The Most Wonderful Time of the Year?By David Turner on December 20, 2018
Editor's Note: We are blessed to have Dr. David Turner, professor of New Testament at GRTS for many years, continuing to contribute to the life and health of our seminary. As he shifted out of his full-time teaching role, he launched a new website and blog which we're honored to highlight here as well. We hope you're edified and encouraged by this honest, biblical Christmas reflection.
If you've been listening to generic "Christmas music" lately, chances are you've heard "It's the Most Wonderful Time of the Year" more than once. Originally recorded by Andy Williams in 1963, the song was listed by Billboard in 2009 as the #5 Christmas song of all time. It celebrates the "hap-happiest season of all" as a time of holiday greetings, parties, sledding, toasting marshmallows and mistletoe. And yes, there is a faint reference to Jesus if you search for it—the song refers to singing carols and to Christmases long, long ago.
Call me Scrooge if you like, but I don't buy into this view of Christmas as the season for giddiness. I get that the song refers to some fun, wholesome things, but let's be honest—Christmas is not the "hap-happiest, most wonderful time of the year" for many of us. This time of the year can be difficult, especially if we are experiencing health problems, or dealing with grief over the death of a loved one or the end of a relationship. Coping with the complexities of a dysfunctional or blended family is especially tough during the holiday season. Financial problems are exacerbated when we give in to the many voices telling us that we will be so much happier if we buy their products. If finding happiness were only a matter of marshmallows and mistletoe . . .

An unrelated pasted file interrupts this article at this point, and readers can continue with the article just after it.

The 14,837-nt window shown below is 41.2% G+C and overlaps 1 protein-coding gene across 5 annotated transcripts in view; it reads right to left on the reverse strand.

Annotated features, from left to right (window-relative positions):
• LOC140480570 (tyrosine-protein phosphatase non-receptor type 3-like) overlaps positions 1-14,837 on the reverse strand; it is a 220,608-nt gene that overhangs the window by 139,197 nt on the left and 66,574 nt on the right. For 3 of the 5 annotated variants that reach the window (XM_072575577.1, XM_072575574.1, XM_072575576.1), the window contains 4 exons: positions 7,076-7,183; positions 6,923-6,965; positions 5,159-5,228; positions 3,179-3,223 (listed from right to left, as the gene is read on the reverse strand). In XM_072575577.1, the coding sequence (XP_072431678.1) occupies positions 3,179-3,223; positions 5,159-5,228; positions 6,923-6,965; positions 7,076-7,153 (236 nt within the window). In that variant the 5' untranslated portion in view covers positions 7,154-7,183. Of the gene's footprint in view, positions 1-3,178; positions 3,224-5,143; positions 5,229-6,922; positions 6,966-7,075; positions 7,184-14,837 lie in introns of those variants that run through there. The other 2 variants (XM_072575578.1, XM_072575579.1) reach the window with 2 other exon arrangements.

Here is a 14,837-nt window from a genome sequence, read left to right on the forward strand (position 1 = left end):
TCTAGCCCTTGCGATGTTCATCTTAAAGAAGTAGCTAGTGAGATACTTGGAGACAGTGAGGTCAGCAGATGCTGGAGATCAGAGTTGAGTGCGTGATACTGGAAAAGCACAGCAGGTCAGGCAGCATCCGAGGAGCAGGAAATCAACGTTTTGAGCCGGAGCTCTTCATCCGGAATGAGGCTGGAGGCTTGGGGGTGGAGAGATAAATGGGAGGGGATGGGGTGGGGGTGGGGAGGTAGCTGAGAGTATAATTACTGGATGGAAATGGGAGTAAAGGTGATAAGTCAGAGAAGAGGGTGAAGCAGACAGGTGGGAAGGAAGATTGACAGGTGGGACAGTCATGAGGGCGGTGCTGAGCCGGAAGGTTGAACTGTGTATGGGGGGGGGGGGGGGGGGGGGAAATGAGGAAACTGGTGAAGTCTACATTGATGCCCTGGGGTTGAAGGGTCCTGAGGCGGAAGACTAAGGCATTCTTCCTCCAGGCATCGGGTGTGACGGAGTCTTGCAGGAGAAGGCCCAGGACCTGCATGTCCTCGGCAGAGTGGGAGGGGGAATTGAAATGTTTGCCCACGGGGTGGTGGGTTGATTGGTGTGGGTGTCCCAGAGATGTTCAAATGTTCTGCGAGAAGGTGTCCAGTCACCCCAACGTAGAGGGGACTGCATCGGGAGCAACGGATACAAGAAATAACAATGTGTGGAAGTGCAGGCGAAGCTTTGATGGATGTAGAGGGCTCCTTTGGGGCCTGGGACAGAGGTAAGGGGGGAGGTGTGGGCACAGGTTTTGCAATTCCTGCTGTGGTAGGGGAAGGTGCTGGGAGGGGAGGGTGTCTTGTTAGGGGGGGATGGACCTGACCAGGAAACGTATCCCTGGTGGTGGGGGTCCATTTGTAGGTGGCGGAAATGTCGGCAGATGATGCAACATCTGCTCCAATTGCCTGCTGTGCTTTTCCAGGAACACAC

I've found a radically different perspective on Christmas as I've been studying the Gospel of John lately.
Although we usually associate Christmas with Matthew 1–2 and Luke 1–2, we would do well to reflect also on John 1:1–18, especially John 1:14. As we read further into John, the beloved disciple tells us of a surprisingly human Jesus who experienced difficult circumstances and relational problems much like ours. As he did so, Jesus showed us how to deal with what may actually be the most difficult time of the year.